I am terribly sorry for not writing on this thread again any earlier; after returning to the UK following the Sage bug days in Seattle, I was busy catching up on some other things. Anyway...

Ok I agree, but this ticket is not about polynomials for number fields, but multiplication of Polynomial_generic_dense_field elements.

Well, which base ring is it that you are interested in?

The fact that I am interested in polynomials over number fields does not invalidate the fact that the current generic karatsuba method must be changed because it is too inefficient. Do you think that mul_karatsuba is ok when it is slower for degree 1500 polynomials?

Of course, it is great that (via this patch!) there might soon be some code which speeds up the generic implementation. But to be honest, personally I don't think the generic implementation is all that important; after all, it is only a fall-back option used if no-one has brought up enough energy to implement something more specific.

I do not care if FLINT is lightning fast here.

I feel this is a bit of a shame. Like rjf mentioned on sage-devel for many base rings you will be able to come up with something much, much faster than this small (by comparison!) improvement.

This example is just a symptom that _mul_karatsuba is not doing its job compared with _mul_generic. Moreover, multiplying a polynomial of degree 4000 and other of degree 1500 is much slower than multiplying a polynomial of degree 4000 and other of degree 2000.

Of course, you are right, this is ridiculous. Implicit zero-padding (or even explicit, if you assume only references are stored) should be nearly for free, so a 4000 by 1500 product shouldn't cost any noticeably more than a 4000 by 2000 product. (Of course, ideally it should cost less!)

• x200 faster for orders of number fields
• x30 for relative orders
• x2 faster for quaternion algebras
• x2 for the symbolic ring

I do not think that this is a small improvement.

Obviously, we can agree to disagree here. In absolute terms, all of the above improvements are fantastic! In relative terms, looking at what would be possible just by writing base ring specific code, however, I am confident you could do better.

Of course, these are just words... Here's an example:

sage: R.<x> = QQ[I][]
sage: f = R.random_element(1500)
sage: g = R.random_element(1500)
sage: %time _ = f._mul_generic(g)
CPU times: user 4.39 s, sys: 0.01 s, total: 4.40 s
Wall time: 4.42 s
sage: %time _ = f._mul_karatsuba(g)
CPU times: user 5.63 s, sys: 0.04 s, total: 5.67 s
Wall time: 5.73 s
sage: S.<y> = QQ[]
sage: f0 = S([f[i][0] for i in range(f.degree() + 1)])
sage: f1 = S([f[i][1] for i in range(f.degree() + 1)])
sage: g0 = S([g[i][0] for i in range(g.degree() + 1)])
sage: g1 = S([g[i][1] for i in range(g.degree() + 1)])
sage: timeit('f0 * g0 - f1 * g1')
125 loops, best of 3: 2.76 ms per loop
sage: timeit('f1 * g0 + f0 * g1')
125 loops, best of 3: 2.99 ms per loop

Ok, but you are disregarding all other cases.

Obviously, and deliberately so. But please let me know which ring you actually, mathematically care about. I would not be surprised if we could come up with something noticeably faster!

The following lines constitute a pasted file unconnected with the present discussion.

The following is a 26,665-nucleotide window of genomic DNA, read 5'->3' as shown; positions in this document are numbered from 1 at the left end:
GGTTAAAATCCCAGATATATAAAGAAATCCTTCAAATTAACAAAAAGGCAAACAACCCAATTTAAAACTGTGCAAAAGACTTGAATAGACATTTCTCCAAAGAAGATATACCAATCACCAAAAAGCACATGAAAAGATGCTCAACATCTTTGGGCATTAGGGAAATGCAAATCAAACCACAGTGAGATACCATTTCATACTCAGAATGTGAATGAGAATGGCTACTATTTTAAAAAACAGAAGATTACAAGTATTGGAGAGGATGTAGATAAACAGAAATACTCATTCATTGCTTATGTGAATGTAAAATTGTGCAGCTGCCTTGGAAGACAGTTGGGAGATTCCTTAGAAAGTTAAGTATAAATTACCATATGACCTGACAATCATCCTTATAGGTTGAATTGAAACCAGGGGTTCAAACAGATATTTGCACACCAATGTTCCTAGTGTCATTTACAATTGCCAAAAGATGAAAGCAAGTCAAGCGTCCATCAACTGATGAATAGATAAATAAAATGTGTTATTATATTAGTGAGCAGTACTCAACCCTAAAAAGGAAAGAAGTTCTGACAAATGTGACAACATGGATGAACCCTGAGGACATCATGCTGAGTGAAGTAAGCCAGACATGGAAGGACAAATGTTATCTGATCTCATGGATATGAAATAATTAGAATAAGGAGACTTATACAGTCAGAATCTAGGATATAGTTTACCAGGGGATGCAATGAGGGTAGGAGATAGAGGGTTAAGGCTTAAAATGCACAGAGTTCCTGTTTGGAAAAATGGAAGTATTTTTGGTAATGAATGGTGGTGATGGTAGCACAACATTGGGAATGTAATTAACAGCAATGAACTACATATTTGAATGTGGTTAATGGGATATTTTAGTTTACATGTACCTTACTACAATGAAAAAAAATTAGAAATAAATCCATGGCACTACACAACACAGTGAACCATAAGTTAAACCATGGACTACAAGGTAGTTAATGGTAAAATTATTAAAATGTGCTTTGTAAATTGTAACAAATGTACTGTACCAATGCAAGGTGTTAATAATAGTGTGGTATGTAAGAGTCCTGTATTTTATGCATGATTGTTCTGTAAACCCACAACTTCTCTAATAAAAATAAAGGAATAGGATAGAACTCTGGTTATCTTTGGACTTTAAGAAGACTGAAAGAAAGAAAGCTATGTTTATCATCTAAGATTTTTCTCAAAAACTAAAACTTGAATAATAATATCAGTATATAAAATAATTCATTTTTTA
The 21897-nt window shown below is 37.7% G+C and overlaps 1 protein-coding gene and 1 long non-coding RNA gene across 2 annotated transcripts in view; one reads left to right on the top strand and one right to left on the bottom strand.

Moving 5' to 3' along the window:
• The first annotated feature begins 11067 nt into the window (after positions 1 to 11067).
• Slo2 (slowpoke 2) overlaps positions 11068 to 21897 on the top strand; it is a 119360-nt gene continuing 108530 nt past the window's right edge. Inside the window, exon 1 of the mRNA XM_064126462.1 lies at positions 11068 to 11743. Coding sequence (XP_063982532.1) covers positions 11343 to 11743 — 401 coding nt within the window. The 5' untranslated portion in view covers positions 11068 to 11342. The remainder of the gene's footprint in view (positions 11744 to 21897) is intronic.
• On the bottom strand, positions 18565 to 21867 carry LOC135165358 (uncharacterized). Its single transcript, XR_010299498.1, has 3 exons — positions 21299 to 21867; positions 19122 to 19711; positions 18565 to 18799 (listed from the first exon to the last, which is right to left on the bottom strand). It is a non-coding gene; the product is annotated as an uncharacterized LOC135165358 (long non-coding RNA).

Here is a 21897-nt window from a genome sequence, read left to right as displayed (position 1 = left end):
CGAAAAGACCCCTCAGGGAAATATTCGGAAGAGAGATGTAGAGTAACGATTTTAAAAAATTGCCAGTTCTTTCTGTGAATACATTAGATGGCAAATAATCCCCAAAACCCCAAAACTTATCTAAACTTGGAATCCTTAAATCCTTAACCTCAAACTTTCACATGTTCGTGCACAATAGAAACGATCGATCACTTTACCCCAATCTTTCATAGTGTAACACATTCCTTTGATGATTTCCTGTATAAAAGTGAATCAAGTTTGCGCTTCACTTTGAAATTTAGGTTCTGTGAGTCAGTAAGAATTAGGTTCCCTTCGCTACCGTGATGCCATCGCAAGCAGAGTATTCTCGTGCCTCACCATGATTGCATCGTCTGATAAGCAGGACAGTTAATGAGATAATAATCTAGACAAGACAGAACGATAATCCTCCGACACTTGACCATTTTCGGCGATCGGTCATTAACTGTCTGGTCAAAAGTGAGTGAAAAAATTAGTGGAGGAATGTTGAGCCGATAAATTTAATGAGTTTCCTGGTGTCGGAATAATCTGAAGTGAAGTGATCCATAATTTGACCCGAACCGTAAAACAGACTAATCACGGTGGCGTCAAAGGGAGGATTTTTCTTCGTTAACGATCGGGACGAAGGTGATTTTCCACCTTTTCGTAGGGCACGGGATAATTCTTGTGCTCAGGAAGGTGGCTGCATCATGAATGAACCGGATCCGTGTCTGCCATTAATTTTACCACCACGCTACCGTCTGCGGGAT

By the way, I am not sure whether anyone else is looking at this bit of code. While I can't promise how much spare time I will have in the next couple of weeks, I am happy to keep looking at this, run tests, give comments etc.

Best wishes,

Sebastian

### comment:16 Changed 2 years ago by lftabera

Hi Sebastian,

I think that all is said, I understand your point of view and appreciate the interest you are showing in this ticket. But I also think that this ticket is necessary and that current behavior for different sized polynomials is a bug.

I am not currently working a lot on Sage, since I am overloaded with pre-exams and administrative duties, but I will try to finish with the cleaning of the code in the next two weeks.

Bests

### comment:17 Changed 2 years ago by lftabera

just for the record, I attach two images showing some numbers.

comparison_product_50_400.png Shows the number of products made to multiply a fixed polynomial of degree 49 and another polynomial of degree from 0 to 399.

• In yellow using algorithm _mul_generic
• In red using current _mul_karatsuba as of 4.6.1
• in blue with this patch

We can appreciate that for a big difference in the degrees of the polynomials, current _mul_karatsuba needs more additions and more products than _mul_generic.

### comment:18 Changed 2 years ago by lftabera

• Status changed from new to needs_review
• Authors set to Luis Felipe Tabera Alonso

Apply: trac_karatsuba_improvements.2.patch

### comment:19 Changed 21 months ago by lftabera

• Description modified (diff)

rebase against 4.7.1

### comment:20 Changed 3 months ago by lftabera

• Type changed from enhancement to defect
• Description modified (diff)
• Summary changed from improve karatsuba multiplication of univariate polynomials to Correct karatsuba multiplication of univariate polynomials for different degree polynomials

Reflect better the nature of the problem in the description.

rebase 5.8.beta2

### comment:21 Changed 3 months ago by lftabera

• Description modified (diff)

Apply: trac_10255_karatsuba_improbement.patch